Ferrari may not have won either championship in 2010, but by the end of the year they looked more purposeful and convincing than they had at any time since Michael Schumacher left the team.
Fernando Alonso and Ferrari proved a perfect match for each other and came within a strategic blunder of grabbing the drivers’ title.
But it was a year to forget for Felipe Massa who must question his future with the team after being put firmly in Alonso’s shadow.
|Best race result (number)
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|*using 2010 system
The first race of the year was Ferrari’s season in microcosm. Alonso brushed Massa aside and profited from Red Bull’s problems to grab a maiden victory for the team.
But is was also something of a false dawn, as it took the team ten races to add a second victory.
There were a few missed opportunities along the way, particularly at Monaco. Alonso topped both Friday practice session but crashed ahead of qualifying, leaving him at the back of the grid and ruining his weekend.
Engine reliability was another early setback. The team had to switch V8s ahead of the first race at Bahrain, and Alonso suffered failures at Sepang (in the race) and Shanghai (in practice). The FIA later permitted them to tweak their engines to improve reliability.
But on the whole Alonso and Massa enjoyed a more reliable car than any other pair of team mates in 2010. Alonso grappled with a clutch problem before his retirement in Malaysia, and Massa’s qualifying in Singapore was ruined by a technical fault, but otherwise the F10 served them well in qualifying and races.
While Red Bull and McLaren stole a march on Ferrari in the opening races, the Scuderia stumbled as it hastily upgraded its F10 with the F-duct and exhaust-blown diffuser. After a controversial test at Fiorano – described by the team as being for “filming purposes” – they had mastered the new configuration and were much quicker at Valencia.
Those words might equally have been used to describe Ferrari’s handling of the German Grand Prix, when Massa was ordered to give up victory to Alonso, who had tried and failed to overtake his team mate.
Ferrari’s decision to test the rules forbidding team orders to breaking point may have been cynical but it was vindicated as the FIA chose not to strip them or their drivers of any points.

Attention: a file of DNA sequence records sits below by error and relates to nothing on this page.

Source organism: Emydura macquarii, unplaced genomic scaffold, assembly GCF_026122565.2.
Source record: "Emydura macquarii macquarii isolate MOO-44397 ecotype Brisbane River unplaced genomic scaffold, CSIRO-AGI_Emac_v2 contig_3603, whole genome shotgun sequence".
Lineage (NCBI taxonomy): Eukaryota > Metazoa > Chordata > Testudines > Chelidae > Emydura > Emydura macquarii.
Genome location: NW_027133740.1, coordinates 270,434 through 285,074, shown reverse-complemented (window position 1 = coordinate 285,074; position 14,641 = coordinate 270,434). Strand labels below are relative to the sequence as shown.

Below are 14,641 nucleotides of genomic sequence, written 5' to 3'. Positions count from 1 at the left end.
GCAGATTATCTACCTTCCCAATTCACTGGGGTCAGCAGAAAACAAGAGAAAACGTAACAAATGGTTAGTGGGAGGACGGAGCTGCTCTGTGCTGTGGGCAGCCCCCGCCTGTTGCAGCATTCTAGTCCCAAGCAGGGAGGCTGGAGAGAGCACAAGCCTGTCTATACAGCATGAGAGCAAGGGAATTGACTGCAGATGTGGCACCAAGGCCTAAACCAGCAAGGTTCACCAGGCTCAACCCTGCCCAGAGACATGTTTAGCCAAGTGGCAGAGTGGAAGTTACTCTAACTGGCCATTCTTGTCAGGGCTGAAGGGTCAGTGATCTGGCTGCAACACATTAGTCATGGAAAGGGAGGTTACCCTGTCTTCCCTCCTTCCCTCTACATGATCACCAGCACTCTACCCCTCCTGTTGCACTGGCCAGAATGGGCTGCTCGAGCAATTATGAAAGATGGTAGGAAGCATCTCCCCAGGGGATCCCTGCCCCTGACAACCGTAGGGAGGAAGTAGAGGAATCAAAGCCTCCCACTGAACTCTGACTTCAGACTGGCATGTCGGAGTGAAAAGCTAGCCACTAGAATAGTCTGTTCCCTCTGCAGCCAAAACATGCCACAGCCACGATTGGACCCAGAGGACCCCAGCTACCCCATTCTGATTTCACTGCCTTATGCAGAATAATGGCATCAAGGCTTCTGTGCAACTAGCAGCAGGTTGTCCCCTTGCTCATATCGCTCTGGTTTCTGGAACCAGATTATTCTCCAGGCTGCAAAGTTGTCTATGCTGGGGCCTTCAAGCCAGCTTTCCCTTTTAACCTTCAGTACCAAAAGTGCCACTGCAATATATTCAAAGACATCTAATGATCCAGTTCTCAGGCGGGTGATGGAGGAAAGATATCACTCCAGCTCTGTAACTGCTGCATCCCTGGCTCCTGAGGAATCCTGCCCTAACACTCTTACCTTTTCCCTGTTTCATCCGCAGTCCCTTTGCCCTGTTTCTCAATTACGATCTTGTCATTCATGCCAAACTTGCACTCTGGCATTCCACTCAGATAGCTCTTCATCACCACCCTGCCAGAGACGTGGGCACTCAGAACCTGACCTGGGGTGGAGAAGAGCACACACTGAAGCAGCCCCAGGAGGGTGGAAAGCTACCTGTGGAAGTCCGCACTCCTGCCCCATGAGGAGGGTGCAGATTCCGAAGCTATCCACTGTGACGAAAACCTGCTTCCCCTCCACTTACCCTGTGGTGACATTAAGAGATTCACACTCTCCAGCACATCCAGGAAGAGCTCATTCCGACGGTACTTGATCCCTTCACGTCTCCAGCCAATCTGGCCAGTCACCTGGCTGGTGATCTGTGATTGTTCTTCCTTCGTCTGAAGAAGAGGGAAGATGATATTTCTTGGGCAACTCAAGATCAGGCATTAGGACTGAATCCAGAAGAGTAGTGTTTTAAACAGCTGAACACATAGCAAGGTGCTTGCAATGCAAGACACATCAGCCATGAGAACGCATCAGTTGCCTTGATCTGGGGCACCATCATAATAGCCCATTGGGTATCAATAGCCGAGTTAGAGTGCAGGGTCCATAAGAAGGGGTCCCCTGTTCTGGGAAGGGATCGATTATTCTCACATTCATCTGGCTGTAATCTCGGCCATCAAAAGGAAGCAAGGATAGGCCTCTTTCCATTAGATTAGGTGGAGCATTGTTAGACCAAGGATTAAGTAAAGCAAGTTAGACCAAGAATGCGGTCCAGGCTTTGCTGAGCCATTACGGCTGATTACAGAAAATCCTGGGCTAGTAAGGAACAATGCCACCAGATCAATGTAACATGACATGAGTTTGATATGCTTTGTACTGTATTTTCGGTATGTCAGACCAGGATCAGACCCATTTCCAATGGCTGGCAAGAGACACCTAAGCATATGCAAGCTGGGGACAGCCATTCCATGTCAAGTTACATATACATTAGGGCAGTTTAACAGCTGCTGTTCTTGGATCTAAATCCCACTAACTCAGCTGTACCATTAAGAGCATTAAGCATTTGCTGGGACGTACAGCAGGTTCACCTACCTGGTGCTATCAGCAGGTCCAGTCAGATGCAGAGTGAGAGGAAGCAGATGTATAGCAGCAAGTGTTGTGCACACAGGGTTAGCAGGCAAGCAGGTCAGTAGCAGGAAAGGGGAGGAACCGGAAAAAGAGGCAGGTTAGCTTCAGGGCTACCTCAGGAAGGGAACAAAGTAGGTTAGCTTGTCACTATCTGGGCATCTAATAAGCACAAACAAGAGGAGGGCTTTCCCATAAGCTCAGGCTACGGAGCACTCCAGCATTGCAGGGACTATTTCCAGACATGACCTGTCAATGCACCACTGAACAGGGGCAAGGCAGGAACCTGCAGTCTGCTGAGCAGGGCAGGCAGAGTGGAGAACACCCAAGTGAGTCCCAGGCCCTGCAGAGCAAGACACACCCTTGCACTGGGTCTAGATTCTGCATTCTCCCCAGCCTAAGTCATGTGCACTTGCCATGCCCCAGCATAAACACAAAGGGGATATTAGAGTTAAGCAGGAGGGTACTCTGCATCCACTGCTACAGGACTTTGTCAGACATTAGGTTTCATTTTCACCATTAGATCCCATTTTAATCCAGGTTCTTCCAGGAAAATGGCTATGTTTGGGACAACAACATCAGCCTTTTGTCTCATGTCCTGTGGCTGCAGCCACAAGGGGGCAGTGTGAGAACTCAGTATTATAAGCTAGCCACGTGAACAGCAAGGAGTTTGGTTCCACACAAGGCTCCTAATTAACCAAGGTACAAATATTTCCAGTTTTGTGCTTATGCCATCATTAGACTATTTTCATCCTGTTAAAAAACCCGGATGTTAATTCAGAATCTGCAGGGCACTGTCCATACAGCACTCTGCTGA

Over the second half of the season there were few occasions when Alonso failed to get the most out of the F10. He soaked up race-long pressure from Sebastian Vettel to snatch a win at Singapore and took the lead in the drivers’ championship after Red Bull hit trouble in Korea.
With Ferrari focussing their efforts on a single car as Red Bull continued to support both Vettel and Mark Webber, Alonso looked poised to snatch the title in Prost ’86/Raikkonen ’07 style.
But there was an astonishing twist in the tale. At Abu Dhabi the team were preoccupied with keeping Alonso ahead of Webber (radio messages made it clear this was Alonso’s priority too) which ultimately led to a fatal misjudgement in their race strategy. Alonso came home seventh and lost the title to Vettel.
Alonso may have failed to emulate Kimi Raikkonen by winning the championship in his first year with Ferrari. But everything about the Alonso-Ferrari relationship suggests their alliance is built to last and much more success will come their way.
The same cannot be said for Massa. Perhaps he struggled more with hard tyre warm-up than Alonso did, perhaps he’s not the driver he was after his horrible crash last year. Either way, it’s hard to envisage his future with the team unless his form improves considerably in 2011.
Ferrari’s 2010 season in pictures
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- Vote for the best F1 driver of 2010
- 2010 F1 driver rankings part three: 8-4
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